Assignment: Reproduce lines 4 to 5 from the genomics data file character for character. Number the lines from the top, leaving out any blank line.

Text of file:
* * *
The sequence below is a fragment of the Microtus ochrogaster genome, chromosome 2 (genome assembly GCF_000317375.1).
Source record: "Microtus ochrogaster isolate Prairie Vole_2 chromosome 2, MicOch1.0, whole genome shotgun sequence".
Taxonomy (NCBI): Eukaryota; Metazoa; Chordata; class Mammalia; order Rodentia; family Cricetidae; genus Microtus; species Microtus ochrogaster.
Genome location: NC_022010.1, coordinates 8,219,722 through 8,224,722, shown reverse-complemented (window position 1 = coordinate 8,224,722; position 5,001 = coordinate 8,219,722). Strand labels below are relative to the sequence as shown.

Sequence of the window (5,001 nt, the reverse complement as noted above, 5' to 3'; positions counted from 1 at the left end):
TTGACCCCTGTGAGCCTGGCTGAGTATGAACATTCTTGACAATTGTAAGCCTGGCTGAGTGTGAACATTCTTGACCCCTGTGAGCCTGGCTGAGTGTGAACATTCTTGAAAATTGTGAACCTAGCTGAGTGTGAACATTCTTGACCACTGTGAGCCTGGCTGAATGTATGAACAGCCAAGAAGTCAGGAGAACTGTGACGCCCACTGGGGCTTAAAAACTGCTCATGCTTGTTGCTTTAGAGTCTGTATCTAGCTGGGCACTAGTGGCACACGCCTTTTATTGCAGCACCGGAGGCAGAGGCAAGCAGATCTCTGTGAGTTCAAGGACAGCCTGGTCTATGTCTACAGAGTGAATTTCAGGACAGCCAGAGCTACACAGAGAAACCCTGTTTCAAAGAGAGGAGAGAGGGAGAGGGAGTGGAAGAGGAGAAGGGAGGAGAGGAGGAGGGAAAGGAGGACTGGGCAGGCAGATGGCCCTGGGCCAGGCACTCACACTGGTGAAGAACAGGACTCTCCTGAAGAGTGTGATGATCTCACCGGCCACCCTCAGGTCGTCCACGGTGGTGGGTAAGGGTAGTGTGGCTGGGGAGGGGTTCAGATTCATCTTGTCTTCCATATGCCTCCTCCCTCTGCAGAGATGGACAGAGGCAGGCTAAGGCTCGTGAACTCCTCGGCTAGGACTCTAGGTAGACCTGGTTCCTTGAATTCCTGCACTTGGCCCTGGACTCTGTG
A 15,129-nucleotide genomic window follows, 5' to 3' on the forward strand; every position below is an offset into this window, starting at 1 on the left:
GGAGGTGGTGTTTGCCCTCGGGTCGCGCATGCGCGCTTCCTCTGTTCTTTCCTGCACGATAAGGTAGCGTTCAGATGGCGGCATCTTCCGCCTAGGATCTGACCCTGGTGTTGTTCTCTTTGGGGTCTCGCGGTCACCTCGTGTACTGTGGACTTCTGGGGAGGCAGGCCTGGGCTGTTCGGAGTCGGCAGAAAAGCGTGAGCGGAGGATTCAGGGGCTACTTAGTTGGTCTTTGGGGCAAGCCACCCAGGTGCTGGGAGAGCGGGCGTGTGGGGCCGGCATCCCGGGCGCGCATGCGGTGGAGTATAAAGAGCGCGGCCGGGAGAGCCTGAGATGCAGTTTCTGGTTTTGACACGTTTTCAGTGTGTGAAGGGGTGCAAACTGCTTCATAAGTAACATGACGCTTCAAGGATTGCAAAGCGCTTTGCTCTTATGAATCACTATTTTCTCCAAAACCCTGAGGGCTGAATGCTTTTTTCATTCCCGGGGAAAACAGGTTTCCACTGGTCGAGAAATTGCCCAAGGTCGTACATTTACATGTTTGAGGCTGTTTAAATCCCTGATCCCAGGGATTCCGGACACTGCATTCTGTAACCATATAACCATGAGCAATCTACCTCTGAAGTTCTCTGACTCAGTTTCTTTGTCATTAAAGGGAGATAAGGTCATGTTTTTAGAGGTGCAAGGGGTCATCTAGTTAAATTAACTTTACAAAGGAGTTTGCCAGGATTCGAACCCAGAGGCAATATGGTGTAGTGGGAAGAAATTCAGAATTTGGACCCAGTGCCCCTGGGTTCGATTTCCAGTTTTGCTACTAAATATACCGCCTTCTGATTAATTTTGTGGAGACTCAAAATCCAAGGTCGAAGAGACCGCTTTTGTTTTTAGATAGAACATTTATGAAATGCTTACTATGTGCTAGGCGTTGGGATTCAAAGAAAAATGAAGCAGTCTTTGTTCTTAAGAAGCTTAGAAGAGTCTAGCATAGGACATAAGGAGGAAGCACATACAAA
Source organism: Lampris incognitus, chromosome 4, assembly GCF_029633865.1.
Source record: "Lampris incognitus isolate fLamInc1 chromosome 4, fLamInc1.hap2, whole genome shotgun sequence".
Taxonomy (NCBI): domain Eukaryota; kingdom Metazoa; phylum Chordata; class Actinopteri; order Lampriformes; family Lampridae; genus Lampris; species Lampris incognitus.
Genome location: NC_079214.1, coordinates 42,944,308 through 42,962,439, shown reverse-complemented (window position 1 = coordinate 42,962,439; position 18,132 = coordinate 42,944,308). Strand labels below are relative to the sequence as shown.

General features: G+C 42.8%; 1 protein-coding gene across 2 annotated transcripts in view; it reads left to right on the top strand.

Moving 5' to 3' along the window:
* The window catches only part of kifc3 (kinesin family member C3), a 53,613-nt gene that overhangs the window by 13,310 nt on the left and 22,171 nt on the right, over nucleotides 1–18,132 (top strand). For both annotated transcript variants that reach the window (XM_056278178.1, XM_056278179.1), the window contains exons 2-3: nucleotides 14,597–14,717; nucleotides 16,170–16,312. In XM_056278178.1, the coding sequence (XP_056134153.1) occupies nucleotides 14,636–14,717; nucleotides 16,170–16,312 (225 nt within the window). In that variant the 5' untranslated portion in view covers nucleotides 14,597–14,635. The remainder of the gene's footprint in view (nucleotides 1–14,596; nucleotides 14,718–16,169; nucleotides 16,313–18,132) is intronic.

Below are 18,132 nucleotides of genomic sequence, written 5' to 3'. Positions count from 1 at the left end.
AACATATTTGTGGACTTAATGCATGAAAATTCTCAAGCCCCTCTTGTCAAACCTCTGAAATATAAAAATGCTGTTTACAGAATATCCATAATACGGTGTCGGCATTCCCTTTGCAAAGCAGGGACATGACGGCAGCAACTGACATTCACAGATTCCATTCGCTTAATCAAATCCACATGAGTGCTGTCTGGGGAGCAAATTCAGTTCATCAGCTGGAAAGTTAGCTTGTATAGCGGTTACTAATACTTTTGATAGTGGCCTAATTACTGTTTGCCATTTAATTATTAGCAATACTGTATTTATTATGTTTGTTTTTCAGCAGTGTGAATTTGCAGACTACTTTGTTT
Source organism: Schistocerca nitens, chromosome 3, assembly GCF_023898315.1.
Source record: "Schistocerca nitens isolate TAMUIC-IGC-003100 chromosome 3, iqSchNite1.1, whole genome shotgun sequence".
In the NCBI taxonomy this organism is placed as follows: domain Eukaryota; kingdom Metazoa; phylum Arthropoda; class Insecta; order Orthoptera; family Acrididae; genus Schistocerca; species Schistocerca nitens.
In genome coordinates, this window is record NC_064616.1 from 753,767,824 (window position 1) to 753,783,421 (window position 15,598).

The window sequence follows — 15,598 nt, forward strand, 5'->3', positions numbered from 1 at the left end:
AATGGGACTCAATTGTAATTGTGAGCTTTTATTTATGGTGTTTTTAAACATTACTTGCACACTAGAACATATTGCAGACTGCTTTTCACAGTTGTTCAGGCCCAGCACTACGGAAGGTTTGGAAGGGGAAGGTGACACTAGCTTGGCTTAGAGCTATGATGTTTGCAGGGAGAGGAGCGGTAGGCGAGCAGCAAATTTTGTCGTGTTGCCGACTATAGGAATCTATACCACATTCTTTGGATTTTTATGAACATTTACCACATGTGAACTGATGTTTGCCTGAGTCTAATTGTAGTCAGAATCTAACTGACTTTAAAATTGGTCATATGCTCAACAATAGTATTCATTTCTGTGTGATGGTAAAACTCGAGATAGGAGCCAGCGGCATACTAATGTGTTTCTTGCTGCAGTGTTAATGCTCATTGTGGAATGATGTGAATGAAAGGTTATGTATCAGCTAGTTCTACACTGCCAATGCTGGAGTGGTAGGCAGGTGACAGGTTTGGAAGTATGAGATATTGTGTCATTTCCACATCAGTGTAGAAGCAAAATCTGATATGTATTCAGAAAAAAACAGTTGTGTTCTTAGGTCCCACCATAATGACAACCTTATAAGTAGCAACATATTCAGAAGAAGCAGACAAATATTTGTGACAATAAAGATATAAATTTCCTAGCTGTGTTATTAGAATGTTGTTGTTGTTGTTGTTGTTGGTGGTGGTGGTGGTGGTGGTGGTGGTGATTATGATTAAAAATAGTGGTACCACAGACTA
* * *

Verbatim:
Genome location: NC_022010.1, coordinates 8,219,722 through 8,224,722, shown reverse-complemented (window position 1 = coordinate 8,224,722; position 5,001 = coordinate 8,219,722). Strand labels below are relative to the sequence as shown.

Sequence of the window (5,001 nt, the reverse complement as noted above, 5' to 3'; positions counted from 1 at the left end):